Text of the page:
Unity Learn | VR Pathway - Lab #1

Unity Learn | VR Pathway - Lab #1

Locomotion and 1st grabbable objects done!

In my last post, I went over my current progress in Unity's VR pathway course, which is very well done, and covers many topics for aspiring VR developers:

The course also contains VR labs for users to practice their newly learned skills. For the 1st one, I thought of a project where users visit an interactive space where they can play with different data structures. You get to work on a Game Design Document (GDD) and everything.

This could be an educational visual illustration that can help computer science students understand the pros and cons of using different data structures:

This quick sketch shows a player interacting with a singly linked list.

In this post, you'll see my progress in making this project a reality. I managed to cover the basics of locomotion and interactable objects:

I'll now go over the steps I took to reach this point.

Setting a new VR project

You start this first lab by creating a new project since this will be your final one where you get to put all of what you learned together. Here's the scene where I'll start.

The lab repeats the same setup steps as the VR Project Setup lesson:

The tutorial helps you set up a project using Unity's XR Interaction Toolkit (XRI). There are some nice assets and a starter scene that you can use:

Note: I'm using Unity 2022.3.11 LTS version

These are the game objects is the one that will handle the interaction and connection to my Quest 2 device:

The XR Rig contains the origin of where our VR application will start

The data cube

I continued by creating a prefab to represent the data element that can be stored in different data structures, the data cube:

Let's break it down and see how it's structured. I created a new 3D cube GameObject, Then separated the main queue object, and the view functionality, the inner object that displays the number/data:

For now, the root object is just a transform:

And the inner Cube View draws the cube geometry:

And last but not least, the TextValue object draws the numeric value of the data:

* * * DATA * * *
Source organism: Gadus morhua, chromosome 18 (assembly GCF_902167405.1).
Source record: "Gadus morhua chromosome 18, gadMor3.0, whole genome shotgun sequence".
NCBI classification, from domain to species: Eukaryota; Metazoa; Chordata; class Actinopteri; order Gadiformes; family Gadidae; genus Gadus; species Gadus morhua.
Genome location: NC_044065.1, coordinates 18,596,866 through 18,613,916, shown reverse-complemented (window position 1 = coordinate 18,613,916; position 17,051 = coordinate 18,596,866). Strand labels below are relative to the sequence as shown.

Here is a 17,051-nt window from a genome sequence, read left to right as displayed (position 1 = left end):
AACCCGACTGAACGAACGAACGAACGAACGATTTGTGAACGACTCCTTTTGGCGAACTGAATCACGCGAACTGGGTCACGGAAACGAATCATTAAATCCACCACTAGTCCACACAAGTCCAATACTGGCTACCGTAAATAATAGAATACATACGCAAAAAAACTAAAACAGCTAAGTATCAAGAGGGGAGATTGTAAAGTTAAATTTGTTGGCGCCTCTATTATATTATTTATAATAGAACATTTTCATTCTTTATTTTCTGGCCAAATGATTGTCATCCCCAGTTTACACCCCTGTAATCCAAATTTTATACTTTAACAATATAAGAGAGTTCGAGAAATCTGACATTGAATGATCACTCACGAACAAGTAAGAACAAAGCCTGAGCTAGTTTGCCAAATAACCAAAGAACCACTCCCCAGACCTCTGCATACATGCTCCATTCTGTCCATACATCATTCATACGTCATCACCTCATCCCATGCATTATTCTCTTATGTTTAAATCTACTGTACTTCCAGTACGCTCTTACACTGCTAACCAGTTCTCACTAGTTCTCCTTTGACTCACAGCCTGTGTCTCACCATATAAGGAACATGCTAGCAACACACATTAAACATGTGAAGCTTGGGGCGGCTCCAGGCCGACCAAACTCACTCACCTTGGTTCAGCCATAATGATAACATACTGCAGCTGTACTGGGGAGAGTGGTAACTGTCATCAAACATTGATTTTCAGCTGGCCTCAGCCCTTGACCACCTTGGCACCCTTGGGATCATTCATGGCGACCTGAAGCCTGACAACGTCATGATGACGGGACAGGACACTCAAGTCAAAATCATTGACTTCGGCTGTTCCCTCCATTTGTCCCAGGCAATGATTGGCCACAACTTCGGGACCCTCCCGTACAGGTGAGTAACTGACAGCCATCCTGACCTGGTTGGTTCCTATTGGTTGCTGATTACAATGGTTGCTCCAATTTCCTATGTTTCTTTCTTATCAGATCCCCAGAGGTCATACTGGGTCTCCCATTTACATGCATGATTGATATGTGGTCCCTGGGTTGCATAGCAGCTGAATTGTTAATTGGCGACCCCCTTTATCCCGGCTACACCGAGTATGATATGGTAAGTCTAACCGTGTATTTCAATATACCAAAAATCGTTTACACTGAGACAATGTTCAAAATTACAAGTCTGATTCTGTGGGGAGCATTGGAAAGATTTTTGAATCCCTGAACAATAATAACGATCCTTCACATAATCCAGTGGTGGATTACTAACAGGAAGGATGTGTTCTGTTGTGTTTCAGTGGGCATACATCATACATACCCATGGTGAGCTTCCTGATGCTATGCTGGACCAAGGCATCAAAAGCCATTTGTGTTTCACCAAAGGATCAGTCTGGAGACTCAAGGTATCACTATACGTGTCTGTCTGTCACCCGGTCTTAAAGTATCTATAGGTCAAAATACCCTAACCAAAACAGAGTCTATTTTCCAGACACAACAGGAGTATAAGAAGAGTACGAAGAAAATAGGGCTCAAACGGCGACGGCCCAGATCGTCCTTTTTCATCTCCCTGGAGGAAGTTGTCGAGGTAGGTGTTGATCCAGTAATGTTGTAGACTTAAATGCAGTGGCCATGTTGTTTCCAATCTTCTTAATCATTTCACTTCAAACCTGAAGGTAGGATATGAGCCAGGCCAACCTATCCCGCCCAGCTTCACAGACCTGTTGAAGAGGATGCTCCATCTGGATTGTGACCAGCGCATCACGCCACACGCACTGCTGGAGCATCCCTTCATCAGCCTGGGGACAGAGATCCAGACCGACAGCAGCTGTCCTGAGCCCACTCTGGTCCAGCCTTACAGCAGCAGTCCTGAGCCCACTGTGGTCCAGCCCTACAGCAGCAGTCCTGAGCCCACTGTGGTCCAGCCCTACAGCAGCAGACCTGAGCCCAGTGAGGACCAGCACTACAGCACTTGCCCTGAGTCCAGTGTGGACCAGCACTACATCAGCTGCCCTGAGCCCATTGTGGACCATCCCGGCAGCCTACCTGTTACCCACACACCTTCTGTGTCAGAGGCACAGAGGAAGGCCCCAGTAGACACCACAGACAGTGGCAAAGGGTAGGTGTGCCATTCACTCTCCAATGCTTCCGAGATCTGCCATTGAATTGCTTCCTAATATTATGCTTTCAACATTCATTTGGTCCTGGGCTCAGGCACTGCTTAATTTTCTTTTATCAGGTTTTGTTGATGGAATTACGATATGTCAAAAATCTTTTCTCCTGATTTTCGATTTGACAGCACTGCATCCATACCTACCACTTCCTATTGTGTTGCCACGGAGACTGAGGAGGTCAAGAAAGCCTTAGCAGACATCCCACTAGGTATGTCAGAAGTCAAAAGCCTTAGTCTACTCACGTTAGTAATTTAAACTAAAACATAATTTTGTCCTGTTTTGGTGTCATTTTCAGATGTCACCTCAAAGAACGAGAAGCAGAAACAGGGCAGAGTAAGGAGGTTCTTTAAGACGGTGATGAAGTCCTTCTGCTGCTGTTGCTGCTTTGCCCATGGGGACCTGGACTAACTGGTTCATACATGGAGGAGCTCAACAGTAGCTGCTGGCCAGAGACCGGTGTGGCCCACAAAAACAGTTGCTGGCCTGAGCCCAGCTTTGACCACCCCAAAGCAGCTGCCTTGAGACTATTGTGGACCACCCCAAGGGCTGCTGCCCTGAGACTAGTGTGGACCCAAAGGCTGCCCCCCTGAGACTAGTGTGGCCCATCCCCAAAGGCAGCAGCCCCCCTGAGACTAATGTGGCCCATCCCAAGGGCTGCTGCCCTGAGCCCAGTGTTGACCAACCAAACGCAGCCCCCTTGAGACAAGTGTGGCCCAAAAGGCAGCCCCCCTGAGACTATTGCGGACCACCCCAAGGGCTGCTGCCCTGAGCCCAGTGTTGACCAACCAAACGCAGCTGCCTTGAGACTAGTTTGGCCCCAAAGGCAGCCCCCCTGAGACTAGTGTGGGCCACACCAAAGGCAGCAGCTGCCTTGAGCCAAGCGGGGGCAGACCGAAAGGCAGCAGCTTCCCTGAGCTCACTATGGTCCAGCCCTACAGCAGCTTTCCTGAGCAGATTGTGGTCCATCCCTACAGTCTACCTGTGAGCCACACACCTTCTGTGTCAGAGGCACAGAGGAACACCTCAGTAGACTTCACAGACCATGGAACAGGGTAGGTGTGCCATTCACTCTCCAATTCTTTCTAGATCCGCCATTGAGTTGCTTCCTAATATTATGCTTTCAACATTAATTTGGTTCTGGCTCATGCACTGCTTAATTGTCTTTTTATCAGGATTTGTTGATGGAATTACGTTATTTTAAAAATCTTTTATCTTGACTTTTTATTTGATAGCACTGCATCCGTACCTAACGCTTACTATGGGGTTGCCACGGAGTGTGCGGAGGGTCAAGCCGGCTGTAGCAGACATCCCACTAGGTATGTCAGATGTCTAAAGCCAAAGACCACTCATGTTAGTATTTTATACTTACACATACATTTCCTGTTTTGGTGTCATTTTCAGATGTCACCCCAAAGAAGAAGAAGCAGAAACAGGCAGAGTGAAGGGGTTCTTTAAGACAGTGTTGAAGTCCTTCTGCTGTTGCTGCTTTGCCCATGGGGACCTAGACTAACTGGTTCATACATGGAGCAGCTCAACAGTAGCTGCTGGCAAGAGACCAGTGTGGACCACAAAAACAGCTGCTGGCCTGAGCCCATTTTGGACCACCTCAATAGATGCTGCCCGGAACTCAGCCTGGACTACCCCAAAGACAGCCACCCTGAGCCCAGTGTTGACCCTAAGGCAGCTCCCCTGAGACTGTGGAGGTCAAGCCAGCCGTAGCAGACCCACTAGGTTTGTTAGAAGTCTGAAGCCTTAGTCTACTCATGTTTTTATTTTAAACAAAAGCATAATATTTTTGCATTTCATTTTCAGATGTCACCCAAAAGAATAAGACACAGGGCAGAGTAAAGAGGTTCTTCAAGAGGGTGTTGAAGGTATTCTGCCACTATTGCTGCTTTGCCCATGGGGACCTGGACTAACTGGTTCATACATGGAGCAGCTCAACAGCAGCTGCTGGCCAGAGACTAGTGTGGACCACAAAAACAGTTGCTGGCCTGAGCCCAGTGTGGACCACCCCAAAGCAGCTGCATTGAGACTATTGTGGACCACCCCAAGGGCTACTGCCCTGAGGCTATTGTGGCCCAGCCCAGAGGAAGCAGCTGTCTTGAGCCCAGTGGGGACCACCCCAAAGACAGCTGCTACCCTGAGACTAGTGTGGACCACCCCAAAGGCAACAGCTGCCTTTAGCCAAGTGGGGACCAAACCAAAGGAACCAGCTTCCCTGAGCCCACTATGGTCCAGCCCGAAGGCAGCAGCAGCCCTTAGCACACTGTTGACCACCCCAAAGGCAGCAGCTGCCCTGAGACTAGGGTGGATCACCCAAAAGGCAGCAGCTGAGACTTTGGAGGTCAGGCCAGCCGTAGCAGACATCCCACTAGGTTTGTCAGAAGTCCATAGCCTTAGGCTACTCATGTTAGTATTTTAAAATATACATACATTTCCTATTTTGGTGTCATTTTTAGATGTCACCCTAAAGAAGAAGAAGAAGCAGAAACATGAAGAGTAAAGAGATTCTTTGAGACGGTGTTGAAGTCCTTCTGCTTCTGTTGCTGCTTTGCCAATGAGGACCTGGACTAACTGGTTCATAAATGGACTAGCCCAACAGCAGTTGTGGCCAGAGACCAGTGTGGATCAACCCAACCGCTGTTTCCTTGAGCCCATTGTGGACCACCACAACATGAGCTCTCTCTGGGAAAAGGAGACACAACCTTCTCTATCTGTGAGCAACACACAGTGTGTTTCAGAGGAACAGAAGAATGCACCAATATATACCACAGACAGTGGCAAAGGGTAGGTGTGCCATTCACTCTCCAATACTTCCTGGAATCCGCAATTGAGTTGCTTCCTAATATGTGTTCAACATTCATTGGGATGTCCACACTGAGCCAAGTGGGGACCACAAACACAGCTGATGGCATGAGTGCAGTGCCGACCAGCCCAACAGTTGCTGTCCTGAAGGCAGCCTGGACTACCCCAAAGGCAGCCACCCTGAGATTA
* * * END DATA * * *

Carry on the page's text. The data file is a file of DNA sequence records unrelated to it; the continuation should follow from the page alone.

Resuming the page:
Finally, I dragged it to the Prefabs folder in order to create the prefab file:

Here are some of them placed in the world. This can give you a preview of what the experience will look like:

Not there yet, but starting to feel like you're watching the list

Setting up locomotion

No VR experience is complete without movement, and let's set that up right now. We'll start with adding the turning ability.

Snap turning functionality

Let's start by giving the player the ability to rotate. I added a Locomotion System component to the XR Rig game object (which has the origin of the VR app), and fill in the XR Origin field with the owning object (itself):

And while having the same GO selected, add the Snap Turn Provider (Action-based) component. Fill in the System field with the locomotion component that was added earlier:

Teleportation area

There are multiple ways in which you can move around a space in VR, but for now, I'll choose teleportation. It's easier for players and is less likely to cause nausea, unlike continuous movement.

I added the Teleportation Provider component to the XR Rig object, and filled out the System field to also point to the Locomotion System component, like I did earlier with the Snap Turn Provider component:

We need to establish how we'll move around the ground"

With the game object selected, I added the Teleportation Anchor component:

Then changed the Match Orientation field to this:

This will match the last orientation the player was facing, which is useful and can avoid certain confusion.

And look at that, I can rotate! But wait, I can't move around yet:

There's something I did wrong in the teleportation setup. Let's fix it!

Teleportation pads

When you're providing teleportation in VR, you need to give the player however many options they need. Each of those options is a separate game object. Let's create a repeatable game object that will be a teleportation spot.

I created a copy of the current Ground game object, which will be a teleportation pad:

It was dragged to created a prefab based on that new GameObject:

On the newly created prefab, I changed the color from green (like grass) to red, like a rug:

I then scattered some of these teleportation pads around, as a test:

And last but not least, I removed the teleportation anchor from the ground, since we don't need it:

And I moved the ground to the environment section of the scene since it's not part of locomotion anymore:

And check it out, now I can move around and rotate!

I can add more teleportation pads as needed

Adding basic interactables

Movement is not just the only common feature in VR experiences. These usually have ways for players to interact with virtual objects, similar to the real world. Let's make the data cubes we made earlier, interactable.

I needed to first add an attach point, this is just a transform that defines where in space, we'll grab the game object:

Afterwards, I added to the parent GO, the XR Grab Interactable component:

Note: Notice that we filled in the Attach Transform field with the Attach Point object we created earlier.

Additionally, the interactable component automatically added a Rigidbody component to handle physics interactions. I also added a Box Collider as well:

And check it out, we can now grab the data cubes!

Lessons learned

  • It's quite easy to enable movement in VR, but it's best to compare

  • I still need to test with different sizes of data cubes, it's not a super comfortable experience yet.

Please let me know what you think!

  • What data structures would you like to see?

  • What would you do to illustrate the connection between data cubes?

  • What XR projects are you working on right now?

πŸŽ‰πŸŽ‰πŸŽ‰ Happy building! πŸŽ‰πŸŽ‰πŸŽ‰